Cultural centre: Bangkok to Sao Paulo

6 05 2017

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Thailand’s Creative and Design Centre (TCDC ), whose exhibitions I have really enjoyed in the past, has reopened in a much larger new premises by the river along the Charoen Krung. It is now housed in a building attached to the brutal 1930s old General Post Office. The centre will spearhead a cultural rennaissance of one of Bangkok’s oldest neighbourhoods, already home to galleries Speedy Mama and Soy Sauce factory and some interesting street art, and to be joined later this month by a massive new warehouse cultural development spearheaded by architect Duangrit Bunnag. He successfully helmed the Jam Factory project on the other side of the river.

In Sao Paulo meanwhile, the Japan House opened this weekend, part of a next generation push by the Japanese government to expand its “soft power” around the globe. Brazil’s centre was the first to open, highlighting the strong links created by generations of Japanese immigration to Brazil and more lately, Brazilian immigration to Japan. The cultural centre opened with an installation by artist Azuma Makoto who sent 30 cyclists through the city to pass out flowers to “spread beauty” and mark the centre’s opening.





Modern loneliness

25 04 2017

 

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I saw two films at the International Film Festival which, by coincidence, both explored the theme of loneliness. Oliver Assayas’s “Personal Shopper” stars my new fave Kristen Stewart, as a searcher, a psychic, looking for something more than the unwanted life she has found herself in at the periphery of the fame machine, as a Paris celebrity’s personal shopper. Its a strange, meandering little film, full of moments of stillness but also little revelations, not the least of which is Stewart’s great central performance or her effortless normcore lesbo-chic styling. I saw it on a rainy day, the last day of my holidays, at Kowloon’s eighties-tastic Cultural Centre with the director himself in attendance.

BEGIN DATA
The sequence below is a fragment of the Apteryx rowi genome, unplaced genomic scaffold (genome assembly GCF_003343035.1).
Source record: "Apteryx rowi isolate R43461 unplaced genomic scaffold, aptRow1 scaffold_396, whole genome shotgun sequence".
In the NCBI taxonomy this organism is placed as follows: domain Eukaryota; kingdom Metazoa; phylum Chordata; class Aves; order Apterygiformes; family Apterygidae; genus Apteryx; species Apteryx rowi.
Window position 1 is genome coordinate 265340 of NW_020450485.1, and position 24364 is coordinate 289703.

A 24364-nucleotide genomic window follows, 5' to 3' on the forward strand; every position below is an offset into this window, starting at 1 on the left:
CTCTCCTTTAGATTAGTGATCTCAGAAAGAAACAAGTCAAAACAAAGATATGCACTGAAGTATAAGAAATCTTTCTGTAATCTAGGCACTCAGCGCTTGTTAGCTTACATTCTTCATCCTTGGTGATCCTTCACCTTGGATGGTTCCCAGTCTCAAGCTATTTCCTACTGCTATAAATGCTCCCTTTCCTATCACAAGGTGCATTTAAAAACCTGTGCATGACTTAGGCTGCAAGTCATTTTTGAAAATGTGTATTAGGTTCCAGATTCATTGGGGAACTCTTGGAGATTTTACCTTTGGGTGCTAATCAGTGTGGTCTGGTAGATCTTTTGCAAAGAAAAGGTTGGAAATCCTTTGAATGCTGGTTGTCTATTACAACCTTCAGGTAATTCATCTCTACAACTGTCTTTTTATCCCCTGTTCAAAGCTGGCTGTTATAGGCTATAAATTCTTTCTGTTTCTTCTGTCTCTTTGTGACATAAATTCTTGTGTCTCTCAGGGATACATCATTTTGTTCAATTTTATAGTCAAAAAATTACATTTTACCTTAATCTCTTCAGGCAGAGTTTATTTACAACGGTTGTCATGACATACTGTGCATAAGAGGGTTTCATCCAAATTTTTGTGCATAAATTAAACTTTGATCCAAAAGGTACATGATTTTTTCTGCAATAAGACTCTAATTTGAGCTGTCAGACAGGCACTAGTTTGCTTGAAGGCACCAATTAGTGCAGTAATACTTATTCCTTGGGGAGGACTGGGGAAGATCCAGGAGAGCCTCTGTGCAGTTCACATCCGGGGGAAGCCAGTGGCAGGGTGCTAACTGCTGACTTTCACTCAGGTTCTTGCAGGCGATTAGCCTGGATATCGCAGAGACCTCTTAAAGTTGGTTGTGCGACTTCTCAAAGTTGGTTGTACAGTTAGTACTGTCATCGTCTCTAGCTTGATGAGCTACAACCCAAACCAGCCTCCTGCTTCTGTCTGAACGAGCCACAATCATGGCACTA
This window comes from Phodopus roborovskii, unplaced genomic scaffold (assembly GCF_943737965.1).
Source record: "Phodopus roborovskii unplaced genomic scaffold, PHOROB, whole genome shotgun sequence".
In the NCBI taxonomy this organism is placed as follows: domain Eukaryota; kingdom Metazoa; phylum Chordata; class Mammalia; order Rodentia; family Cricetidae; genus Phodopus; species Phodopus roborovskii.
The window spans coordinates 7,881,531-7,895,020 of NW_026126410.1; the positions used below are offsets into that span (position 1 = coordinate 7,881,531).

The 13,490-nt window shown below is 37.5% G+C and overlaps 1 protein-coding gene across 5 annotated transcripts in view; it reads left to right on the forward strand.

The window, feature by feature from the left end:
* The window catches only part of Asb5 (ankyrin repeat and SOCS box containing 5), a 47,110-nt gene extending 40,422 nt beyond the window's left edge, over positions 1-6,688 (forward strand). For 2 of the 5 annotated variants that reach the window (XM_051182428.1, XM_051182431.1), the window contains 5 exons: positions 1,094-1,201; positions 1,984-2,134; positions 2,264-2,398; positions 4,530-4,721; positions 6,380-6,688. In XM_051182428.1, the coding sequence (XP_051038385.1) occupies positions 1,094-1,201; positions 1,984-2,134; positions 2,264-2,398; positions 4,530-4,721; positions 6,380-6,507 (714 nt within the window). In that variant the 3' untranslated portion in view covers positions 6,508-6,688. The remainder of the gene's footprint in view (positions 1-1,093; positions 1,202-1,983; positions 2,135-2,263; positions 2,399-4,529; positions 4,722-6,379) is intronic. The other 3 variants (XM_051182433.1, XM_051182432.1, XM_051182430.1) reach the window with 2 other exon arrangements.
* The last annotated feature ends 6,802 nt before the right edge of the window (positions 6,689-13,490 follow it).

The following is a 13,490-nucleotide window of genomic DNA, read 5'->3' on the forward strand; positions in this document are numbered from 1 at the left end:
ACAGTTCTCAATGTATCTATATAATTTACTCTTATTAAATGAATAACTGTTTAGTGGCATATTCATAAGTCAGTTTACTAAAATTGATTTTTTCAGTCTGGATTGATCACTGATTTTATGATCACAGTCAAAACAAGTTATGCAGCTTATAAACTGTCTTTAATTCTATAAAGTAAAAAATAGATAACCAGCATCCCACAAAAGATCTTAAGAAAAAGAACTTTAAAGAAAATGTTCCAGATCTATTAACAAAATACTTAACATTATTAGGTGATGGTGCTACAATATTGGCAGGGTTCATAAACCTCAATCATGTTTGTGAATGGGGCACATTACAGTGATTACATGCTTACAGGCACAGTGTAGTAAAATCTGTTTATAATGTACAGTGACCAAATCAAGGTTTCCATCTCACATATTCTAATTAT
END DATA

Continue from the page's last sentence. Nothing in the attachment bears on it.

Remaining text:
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A few days later, the Monday night of my return to work to be precise – I journeyed out to Kowloon Tong, to see “Corpo Electrico” – the Body Electric. It is the first film from Marcelo Caetano, who previously worked on Neon Bull, and that film’s tone is evident again here: an almost plotless (and some might find, pointless) slice-of-life drama, but filled with beautifully observed scenes of every day life, almost like an anthropological documentary, and human warmth. We watch the handsome main character Elias as he daydreams at work, drinks with friends, smokes and does his laundry. Elias, played beautifully by Kelner Macêdo, works as a pattern maker in a Sao Paulo garment factory, passing his time with semi-flings with friends and ex-boyfriends.  At the time, I was charmed but slightly bored by his life, but now the day after I find the film lingering in my thoughts for its loving and very real portrayal of gay life in the early twenties : its intense and flirty friendships,  camaraderie and cliquishness, non-career job boredom and hedonistic weekends, all floating under an unformed and seemingly ominous future.





Summer sounds

24 12 2016